But of course, as soon as I took the first step into the world of homeschooling, … I started to question things.  Not things, actually, everything.   Why do I have to have a grammar curriculum?  Who says my kids have to do this kind of math at this particular age?  Do they really need to know about American Presidents, or predicates, or what year the pyramids were made?

 

Why should my kids have to keep an academic schedule that they played no part in picking?  Or even if they did help pick it, why do they have to do a history lesson right now on ancient Egypt that I’ve planned, when what they want to know about are worms?  Or to read a book, or to write a story, or to sketch a horse, or to climb a tree, or to build with legos?  And why am I going to make them cry by insisting on my pre-planned academic schedule when they’re just going to have a bad attitude now anyway, because it’s not what they’re interested in?

 

And why did I bring them home again?  Oh yeah, it didn’t have anything to do with Egypt.  It was to teach them what it really means to know, hear, and follow God.  It was to foster their unique talents and abilities.  It was so that they could live a life outside of marketing and materialism.  It was so they could care about people instead of brands.  It was to create an authentic loving relationship with them that would go beyond parent and child, to discipler and disciplee.

 

What does Abe Lincoln have to do with that?   What do comma splices have to do with that?  What do equivalent fractions have to do with that?

 

And that’s how I found my way to a little thing called unschooling.  Does it mean not teaching your children anything?  Absolutely not.  It just means letting learning happen naturally.  Which it actually will do if you just let it.  Will they still learn how to read and write and do math?  Yes.  Just not out of a workbook at an assigned time of day.

 

Does it mean letting them not bathe if they don’t want to, or not clean their room if they don’t want to, or not brush their teeth of they don’t want to, or letting them play video games all day if that’s what they want to do?  Absolutely not.  Unschooling does not mean child led families, or lack of structure, or a lack of discipline.  It just means not forcing certain structures and schedules and academia and curricula on them that so don’t matter.  And in the process, potentially sacrificing your ability to disciple them in things that really do matter. And possibly killing their creativity and their love of learning with a slow painful death while you’re at it.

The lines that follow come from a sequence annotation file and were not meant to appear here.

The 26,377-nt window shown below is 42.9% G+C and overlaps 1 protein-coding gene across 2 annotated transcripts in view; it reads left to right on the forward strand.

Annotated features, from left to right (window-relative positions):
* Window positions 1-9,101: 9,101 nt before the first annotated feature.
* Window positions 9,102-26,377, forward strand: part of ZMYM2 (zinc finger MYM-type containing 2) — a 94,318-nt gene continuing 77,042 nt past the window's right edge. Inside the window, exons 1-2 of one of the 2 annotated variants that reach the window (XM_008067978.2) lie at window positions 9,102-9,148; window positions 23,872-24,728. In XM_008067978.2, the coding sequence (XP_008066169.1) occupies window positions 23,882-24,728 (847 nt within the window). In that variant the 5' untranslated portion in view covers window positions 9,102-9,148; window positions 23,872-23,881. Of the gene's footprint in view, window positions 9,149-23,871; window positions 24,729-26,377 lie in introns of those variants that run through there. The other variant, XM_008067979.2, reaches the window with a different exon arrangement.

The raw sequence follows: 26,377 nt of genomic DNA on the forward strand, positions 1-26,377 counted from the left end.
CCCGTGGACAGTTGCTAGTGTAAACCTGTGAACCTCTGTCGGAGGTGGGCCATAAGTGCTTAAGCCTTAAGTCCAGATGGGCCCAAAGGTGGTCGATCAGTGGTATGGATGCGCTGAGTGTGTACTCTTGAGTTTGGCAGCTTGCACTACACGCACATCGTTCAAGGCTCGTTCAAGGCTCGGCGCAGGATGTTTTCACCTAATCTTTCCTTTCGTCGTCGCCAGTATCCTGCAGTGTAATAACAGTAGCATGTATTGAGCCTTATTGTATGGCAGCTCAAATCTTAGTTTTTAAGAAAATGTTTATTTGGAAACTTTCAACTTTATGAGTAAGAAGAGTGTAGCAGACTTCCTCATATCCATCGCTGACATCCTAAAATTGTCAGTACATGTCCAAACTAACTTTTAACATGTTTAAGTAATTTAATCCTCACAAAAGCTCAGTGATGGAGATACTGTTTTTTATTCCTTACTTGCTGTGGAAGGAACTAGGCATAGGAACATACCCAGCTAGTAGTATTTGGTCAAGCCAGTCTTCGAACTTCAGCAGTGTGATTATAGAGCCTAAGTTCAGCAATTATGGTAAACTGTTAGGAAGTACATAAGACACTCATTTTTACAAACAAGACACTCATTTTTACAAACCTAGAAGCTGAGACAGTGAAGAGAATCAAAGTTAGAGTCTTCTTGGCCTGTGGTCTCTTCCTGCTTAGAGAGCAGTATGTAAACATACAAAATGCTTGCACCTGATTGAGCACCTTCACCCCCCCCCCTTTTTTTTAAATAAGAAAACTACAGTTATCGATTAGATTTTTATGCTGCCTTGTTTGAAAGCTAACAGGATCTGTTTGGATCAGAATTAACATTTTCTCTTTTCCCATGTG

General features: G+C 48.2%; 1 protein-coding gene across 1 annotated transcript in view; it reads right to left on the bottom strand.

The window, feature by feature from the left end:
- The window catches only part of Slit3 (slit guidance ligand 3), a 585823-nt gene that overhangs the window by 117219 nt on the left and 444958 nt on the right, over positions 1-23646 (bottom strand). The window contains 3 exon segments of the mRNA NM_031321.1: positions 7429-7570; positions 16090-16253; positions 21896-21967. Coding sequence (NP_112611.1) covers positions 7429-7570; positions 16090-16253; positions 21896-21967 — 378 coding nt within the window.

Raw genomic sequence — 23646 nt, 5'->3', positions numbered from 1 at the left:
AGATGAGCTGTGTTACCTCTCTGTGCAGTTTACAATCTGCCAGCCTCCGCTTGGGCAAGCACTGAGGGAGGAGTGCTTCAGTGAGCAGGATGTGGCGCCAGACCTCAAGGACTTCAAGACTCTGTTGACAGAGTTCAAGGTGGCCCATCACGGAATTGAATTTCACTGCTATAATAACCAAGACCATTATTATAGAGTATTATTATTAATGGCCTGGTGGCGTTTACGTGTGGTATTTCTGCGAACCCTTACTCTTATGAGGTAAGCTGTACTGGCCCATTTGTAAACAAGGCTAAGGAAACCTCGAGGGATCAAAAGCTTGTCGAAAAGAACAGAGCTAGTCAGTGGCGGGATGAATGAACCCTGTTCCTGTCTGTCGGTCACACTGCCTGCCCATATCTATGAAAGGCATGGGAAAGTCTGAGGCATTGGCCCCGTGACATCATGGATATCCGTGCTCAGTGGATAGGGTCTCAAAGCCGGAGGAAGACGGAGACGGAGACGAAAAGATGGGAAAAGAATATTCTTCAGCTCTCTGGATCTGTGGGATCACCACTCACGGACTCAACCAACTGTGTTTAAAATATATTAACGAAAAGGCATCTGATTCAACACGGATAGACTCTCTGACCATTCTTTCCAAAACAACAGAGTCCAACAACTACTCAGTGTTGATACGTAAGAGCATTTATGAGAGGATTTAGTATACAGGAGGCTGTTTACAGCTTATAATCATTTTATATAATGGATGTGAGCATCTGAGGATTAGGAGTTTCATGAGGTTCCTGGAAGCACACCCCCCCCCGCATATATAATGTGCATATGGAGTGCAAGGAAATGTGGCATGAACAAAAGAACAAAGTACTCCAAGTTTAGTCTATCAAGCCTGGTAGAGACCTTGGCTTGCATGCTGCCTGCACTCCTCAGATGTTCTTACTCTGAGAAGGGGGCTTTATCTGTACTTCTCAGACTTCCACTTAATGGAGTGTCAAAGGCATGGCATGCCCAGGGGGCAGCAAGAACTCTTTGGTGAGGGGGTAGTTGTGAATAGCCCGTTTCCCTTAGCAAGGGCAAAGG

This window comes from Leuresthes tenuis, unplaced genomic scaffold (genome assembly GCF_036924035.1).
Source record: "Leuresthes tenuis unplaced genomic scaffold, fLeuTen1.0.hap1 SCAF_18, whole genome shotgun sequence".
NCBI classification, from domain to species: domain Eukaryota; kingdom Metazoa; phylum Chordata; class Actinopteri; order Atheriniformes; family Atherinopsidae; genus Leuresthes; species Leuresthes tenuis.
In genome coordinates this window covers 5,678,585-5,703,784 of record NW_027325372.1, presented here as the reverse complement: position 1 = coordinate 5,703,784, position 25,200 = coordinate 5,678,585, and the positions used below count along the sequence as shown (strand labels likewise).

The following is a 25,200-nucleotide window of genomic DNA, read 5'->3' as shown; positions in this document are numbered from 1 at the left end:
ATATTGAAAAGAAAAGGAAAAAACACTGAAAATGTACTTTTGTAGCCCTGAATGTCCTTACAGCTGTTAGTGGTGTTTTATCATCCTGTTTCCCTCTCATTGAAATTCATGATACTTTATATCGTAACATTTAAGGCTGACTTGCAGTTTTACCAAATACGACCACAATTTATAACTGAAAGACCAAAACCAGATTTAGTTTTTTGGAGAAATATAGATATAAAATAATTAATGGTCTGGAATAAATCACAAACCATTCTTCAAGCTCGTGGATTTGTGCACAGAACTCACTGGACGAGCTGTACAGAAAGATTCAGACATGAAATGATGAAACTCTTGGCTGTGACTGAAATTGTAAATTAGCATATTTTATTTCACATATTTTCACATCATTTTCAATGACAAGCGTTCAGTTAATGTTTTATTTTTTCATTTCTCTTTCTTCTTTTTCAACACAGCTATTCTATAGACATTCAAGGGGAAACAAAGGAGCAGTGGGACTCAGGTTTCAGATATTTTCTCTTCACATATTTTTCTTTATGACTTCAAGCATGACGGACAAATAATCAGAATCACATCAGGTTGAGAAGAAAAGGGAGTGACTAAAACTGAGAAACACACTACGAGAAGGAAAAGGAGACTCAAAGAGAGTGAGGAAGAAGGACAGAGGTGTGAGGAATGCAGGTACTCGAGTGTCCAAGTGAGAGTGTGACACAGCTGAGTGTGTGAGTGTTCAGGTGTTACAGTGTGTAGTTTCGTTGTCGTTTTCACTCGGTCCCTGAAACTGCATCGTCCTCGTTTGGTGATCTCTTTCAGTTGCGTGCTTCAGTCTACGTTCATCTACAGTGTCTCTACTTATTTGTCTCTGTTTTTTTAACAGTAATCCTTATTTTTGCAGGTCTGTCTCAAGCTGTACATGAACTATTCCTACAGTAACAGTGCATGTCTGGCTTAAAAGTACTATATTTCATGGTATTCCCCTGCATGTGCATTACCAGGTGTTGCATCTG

In the past couple of weeks my boys have been really interested in puzzles.  And they continually impress me with how good they are at them, even the little guy.

 

The Four Year Old has been wanting to learn to write letters. On his own.

 

After watching an episode of CyberChase, my 6 year old brought me this:

unschooling math

And explained to me that 1/2 was the same thing as 4/8ths, and that 2/3rds was the same thing as 8/12ths.

 

Equivalent fractions!

 

Which, according to the math curriculum I ordered at the beginning of the year, is what my 4th grader is supposed to be learning right now, not my first grader. If the curriculum had it’s way, I’d be making him do worksheets full of adding problems right now. And honestly, he’d probably be crying. But instead, I took the opportunity to show him what fractions look like when they’re written down. And what the bottom number means and what the top number means.

Photobucket